Stumbled across this article over at digg.com, discussing the departure of Windows chief Jim Allchin, and breathless praise concerning the latest version of Windows to hit store shelves, Vista.
My response? Goodbye Jim Allchin.
The rest of the article is a puff piece designed to spin the Vista delay in the correct direction, rather than discussing the real reasons for same. Reasons like the failure of Vista's predecessor, Longhorn; failed because nobody wanted the invasive security measures that were touted as one of Longhorn's strengths (the chipset it was to utilize was shelved, if I remember correctly, over the same issues) It's taken nearly five years to design and build a version of Windows that Microsoft thought people would go for, that also included enough of the DRM and anti-piracy measures (that corporate America is inexplicably in love with) to satisfy Microsoft's business partners and it's legal department.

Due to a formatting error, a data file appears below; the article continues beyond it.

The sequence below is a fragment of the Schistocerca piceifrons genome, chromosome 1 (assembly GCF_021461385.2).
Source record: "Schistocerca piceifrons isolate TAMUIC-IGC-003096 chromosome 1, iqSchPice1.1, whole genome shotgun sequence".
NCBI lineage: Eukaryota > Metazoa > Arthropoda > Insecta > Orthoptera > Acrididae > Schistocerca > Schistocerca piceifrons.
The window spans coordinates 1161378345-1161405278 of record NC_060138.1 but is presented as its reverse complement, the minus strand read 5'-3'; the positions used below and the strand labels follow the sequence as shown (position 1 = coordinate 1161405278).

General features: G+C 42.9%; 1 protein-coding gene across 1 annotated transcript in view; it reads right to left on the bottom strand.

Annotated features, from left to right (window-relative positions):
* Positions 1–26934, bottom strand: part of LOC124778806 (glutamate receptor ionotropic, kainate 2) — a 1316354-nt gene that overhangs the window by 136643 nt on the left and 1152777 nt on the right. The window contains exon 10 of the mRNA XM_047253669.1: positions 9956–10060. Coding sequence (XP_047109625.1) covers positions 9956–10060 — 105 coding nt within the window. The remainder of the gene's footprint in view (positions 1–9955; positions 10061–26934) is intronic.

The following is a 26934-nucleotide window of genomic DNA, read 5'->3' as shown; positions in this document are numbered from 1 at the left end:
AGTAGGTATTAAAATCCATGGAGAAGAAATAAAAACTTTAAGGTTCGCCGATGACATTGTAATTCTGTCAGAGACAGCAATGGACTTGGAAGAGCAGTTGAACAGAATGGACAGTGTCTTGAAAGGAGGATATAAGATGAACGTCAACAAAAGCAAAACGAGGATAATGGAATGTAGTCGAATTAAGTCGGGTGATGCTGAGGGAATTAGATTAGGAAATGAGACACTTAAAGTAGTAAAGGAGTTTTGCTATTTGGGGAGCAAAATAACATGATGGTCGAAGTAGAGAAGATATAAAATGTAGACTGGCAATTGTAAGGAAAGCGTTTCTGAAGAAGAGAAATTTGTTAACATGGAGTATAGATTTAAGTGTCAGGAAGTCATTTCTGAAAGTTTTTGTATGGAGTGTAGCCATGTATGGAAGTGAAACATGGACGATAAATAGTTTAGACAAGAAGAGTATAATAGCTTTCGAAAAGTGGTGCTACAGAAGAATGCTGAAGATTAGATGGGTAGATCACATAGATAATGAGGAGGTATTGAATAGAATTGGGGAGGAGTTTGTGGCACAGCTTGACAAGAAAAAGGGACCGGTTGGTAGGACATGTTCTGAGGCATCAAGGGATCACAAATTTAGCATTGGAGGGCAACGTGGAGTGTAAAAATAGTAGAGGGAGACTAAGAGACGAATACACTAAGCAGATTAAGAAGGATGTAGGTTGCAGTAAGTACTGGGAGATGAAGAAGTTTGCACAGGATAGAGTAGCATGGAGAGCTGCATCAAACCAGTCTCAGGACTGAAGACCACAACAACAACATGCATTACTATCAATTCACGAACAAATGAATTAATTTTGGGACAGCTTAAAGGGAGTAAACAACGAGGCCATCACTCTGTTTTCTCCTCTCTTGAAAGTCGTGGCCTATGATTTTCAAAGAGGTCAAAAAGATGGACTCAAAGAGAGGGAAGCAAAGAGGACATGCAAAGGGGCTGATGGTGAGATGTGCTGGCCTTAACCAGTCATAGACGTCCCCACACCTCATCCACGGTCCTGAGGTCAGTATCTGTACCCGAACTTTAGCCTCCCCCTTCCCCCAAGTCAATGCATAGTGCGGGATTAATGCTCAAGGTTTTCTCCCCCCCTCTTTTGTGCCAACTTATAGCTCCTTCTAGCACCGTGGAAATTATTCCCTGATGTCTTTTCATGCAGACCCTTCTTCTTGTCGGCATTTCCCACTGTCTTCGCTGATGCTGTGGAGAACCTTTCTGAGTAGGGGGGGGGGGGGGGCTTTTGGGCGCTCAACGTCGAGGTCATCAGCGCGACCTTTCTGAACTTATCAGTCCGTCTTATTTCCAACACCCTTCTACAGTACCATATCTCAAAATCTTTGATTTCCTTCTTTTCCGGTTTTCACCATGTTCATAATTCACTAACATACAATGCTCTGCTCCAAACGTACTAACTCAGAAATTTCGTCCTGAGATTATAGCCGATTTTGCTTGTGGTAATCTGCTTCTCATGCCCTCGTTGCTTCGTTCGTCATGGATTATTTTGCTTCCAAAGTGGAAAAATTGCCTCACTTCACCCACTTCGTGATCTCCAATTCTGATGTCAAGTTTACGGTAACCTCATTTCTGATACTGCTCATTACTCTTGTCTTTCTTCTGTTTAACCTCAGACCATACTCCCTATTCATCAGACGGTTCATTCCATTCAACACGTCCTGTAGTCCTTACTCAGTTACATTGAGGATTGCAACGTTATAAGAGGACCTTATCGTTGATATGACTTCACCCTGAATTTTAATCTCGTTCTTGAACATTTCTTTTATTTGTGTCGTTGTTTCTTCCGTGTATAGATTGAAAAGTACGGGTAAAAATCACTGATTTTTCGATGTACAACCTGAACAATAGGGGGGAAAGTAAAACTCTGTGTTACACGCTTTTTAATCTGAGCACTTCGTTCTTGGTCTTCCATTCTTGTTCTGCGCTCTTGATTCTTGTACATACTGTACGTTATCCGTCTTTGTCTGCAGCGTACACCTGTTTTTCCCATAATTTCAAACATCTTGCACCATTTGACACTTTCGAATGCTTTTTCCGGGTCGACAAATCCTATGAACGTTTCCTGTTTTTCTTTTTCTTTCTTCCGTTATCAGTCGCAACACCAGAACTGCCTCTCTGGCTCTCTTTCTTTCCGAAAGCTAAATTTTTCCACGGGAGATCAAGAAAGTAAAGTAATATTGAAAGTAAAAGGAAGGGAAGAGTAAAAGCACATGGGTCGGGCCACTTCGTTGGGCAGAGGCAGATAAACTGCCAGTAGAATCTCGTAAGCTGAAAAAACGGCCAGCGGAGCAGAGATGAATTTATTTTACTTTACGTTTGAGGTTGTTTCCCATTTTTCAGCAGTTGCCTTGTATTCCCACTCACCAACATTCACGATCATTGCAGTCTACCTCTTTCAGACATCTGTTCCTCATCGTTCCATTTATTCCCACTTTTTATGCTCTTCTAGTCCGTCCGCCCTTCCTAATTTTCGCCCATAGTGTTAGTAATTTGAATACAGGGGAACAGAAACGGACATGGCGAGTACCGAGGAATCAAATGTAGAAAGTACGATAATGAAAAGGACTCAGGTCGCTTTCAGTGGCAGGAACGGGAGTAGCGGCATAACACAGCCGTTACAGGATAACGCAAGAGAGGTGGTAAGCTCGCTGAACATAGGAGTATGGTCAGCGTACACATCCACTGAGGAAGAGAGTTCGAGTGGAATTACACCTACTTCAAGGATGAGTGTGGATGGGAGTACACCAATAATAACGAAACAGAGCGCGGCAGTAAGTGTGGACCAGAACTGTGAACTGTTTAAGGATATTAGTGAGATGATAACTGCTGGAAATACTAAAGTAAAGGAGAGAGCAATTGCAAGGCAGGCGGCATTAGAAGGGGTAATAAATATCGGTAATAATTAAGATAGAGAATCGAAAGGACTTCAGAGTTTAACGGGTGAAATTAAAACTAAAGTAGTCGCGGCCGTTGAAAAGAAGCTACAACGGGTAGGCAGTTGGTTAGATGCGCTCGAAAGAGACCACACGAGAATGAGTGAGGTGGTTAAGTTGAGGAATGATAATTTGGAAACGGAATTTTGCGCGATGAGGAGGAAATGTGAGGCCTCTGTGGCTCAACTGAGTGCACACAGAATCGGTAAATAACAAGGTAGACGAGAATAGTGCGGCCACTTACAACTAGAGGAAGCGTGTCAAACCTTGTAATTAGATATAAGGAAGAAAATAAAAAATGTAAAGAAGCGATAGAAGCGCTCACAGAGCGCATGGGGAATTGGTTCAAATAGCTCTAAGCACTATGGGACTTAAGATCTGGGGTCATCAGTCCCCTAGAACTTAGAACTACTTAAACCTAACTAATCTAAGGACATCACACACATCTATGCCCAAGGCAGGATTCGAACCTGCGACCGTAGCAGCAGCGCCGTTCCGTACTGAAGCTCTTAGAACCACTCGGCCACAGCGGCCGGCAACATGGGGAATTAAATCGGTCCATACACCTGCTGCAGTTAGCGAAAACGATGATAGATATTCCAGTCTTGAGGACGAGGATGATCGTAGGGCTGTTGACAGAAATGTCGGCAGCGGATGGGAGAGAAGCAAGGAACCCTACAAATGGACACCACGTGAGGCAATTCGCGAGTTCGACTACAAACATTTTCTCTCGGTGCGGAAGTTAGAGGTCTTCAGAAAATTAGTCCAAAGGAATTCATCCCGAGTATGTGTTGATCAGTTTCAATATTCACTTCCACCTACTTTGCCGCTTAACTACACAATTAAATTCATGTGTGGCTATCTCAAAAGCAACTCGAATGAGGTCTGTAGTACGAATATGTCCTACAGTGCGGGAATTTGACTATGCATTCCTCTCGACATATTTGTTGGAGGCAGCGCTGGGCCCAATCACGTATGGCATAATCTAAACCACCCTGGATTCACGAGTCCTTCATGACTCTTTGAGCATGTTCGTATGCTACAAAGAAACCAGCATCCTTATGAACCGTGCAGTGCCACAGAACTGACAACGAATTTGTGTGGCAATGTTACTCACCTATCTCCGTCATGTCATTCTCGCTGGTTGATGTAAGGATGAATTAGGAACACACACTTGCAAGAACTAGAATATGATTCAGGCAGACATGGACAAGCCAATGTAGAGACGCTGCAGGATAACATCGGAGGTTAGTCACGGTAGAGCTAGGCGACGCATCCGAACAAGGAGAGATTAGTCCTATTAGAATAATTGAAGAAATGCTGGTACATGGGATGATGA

Good luck with it. It'll never see the inside of any of my systems, at least not in it's unadulterated form. I'm not the only one who feels this way. Apparently the opinion is pretty widespread, and not exactly earth shattering.
Of what use is an operating system that disables programs and media that it can't verify are legally purchased (can't verify as opposed to aren't legally purchased, an important distinction) one that is hostile to other DRM schemes, schemes that are just as valid as it's own (the issue with i-Tunes has been well documented, albeit patched) An operating system that requires every user to create a Windows Live account in order to validate the installation; a completely pointless requirement, except that MicroShaft is deluding itself into believing that it can compete with Yahoo and Google, and so think that forcing new users to register in the system will lead them to actually use the system.
Time to get serious about Linux.